The national media makes such a big fuss out of these recruitments, that it simply screws up the markets, in short. Suddenly employees feel the need to be compensated more for the work they're doing. And employers are forced to oblige, given the fact that the quality of skilled labour available has gone down several notches.

There are over a 100 engineering colleges in Karnataka. However, the best companies recruit engineers only from the top 5 odd colleges in the state. That too, just a handful. Consider this wild calculation

If every college in the state produces atleast 50 Computer Science Engineers every year, it would translate to 5000 graduates every year.

However, product companies such as SunGard, Google, Huawei pick up less than 10 graduates each when visiting a campus for recruitments. And remember, these companies visit only the top 5 colleges. What happens to the remaining grads? Is there a reason why most of them don't have jobs? The shocking answer, which industry experts now dole out to everyone who asks, with a certain amount of self satisfaction, is that these engineers are not QUALITY engineers. One would wonder what a "quality" engineer is. As it turns out, the system for engineering education is founded on scoring marks, and not on innovation or any other school of thought you may have associated engineering with. And as a result, you're left with a breed of robots, who derive when shown how, and calculate when given formulae and relevant data. This, is a result of the earlier dream cloud (the one which vanished). Everyone wants to get an engineering degree, and work for an IT firm, in their own town, with a dream pay packet. Thats it. Thats the dream. And as hordes of people push forward to realize this dream, what gets lost is the passion to learn, to discover, and to invent. And this has been going on for so long, that the system just adapted to the needs of the masses, and stopped catering for the ones who joined an engineering programme, for the engineering part of it.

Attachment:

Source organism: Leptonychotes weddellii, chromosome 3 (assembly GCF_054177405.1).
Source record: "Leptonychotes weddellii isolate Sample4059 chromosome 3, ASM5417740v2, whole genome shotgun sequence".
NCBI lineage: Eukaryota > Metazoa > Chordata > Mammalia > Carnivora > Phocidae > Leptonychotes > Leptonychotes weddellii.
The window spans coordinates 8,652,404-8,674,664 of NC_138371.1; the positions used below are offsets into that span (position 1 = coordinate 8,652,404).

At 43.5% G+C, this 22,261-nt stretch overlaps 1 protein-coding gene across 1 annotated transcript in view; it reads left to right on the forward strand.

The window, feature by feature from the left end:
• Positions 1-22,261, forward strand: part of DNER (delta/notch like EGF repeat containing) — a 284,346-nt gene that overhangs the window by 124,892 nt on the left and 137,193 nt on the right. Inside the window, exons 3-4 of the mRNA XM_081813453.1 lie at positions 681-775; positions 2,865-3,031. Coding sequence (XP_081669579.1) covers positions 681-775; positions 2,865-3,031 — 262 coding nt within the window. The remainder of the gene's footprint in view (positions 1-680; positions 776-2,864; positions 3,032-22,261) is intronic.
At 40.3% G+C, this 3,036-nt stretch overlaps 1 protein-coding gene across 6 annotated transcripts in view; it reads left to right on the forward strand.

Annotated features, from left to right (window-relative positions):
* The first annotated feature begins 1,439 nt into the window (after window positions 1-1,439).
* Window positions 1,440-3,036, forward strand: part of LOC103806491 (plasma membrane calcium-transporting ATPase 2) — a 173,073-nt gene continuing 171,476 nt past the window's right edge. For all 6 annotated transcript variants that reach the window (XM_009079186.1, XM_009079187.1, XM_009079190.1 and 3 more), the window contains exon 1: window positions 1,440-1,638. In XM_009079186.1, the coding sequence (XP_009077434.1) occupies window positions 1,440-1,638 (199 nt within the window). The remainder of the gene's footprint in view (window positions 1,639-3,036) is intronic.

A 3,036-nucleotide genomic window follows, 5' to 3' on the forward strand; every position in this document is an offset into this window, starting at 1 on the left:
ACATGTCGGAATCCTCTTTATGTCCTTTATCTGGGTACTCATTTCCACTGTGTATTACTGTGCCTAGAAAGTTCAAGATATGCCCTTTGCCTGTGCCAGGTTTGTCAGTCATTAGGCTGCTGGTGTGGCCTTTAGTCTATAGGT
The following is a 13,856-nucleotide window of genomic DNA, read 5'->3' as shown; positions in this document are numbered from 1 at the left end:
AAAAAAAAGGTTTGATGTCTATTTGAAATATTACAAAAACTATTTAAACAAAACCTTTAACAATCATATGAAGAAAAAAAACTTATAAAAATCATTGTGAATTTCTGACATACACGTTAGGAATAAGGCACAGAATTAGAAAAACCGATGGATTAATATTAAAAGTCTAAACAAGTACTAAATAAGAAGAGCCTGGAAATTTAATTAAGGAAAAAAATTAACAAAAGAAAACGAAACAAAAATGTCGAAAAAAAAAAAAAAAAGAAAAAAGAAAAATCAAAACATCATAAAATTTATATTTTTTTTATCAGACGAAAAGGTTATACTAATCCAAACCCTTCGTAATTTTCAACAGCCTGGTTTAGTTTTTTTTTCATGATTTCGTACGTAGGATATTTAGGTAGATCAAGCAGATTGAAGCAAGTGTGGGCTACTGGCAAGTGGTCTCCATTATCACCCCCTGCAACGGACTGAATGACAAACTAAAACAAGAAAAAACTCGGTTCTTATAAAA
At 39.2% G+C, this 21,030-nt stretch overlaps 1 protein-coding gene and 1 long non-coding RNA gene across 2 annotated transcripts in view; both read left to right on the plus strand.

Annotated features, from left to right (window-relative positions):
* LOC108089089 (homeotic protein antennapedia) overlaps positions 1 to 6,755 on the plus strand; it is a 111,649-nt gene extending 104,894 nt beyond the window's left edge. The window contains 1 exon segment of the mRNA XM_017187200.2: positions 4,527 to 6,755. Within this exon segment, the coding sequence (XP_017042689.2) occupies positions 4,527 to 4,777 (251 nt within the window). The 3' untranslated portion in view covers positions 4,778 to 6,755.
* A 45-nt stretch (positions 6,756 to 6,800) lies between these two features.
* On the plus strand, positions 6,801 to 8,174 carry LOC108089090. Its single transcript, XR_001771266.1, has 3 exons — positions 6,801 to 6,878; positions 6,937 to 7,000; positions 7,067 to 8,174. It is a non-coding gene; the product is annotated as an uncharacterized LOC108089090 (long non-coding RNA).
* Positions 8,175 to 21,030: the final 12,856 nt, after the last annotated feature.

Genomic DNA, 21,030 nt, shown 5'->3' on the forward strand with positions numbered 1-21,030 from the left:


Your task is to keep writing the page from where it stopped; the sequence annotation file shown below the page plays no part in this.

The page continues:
Wheres this headed? Recently, TATA Consultancy Services said in a press release, that it was cheaper for them to hire an American to work in the US for an American client, than send an Indian to the US to do the same work. What does this imply? What happened in the 90's in India, has just taken a U-turn. Jobs which earlier poured into India, now seem to be trickling back into the International markets. It may not be noticeable at this stage, but it will be evident in the future. It doesn't go to say that it would be the death of Offshoring. Offshoring would be alive well past you and i, however, the magnitude at which it took place in the past, will be hard to replicate in the future. Atleast for us.

Universities are waking up to this rude fact. Changes are being made in the system. Syllabi are being made advanced in order for the next line of engineers to be armed with cutting edge knowledge.

The good news is that it won't leave anyone discontent. Jobs will require more commitment, and getting them will require even more of it. The distinction between innovators and workers will become evident. The hierarchy of the creators, implementors and users will show itself in the near future.

The trend will shift from localization of corporate resources, to spreading out over multiple locations in order to absorb the best from every environment. This hopefully, will be successful in creating a healthier global work environment, with better productivity and efficiency. In all probability, we should all get to see it within our lifetimes.

Unless some newspaper carries another "Highest Salary" story again. :)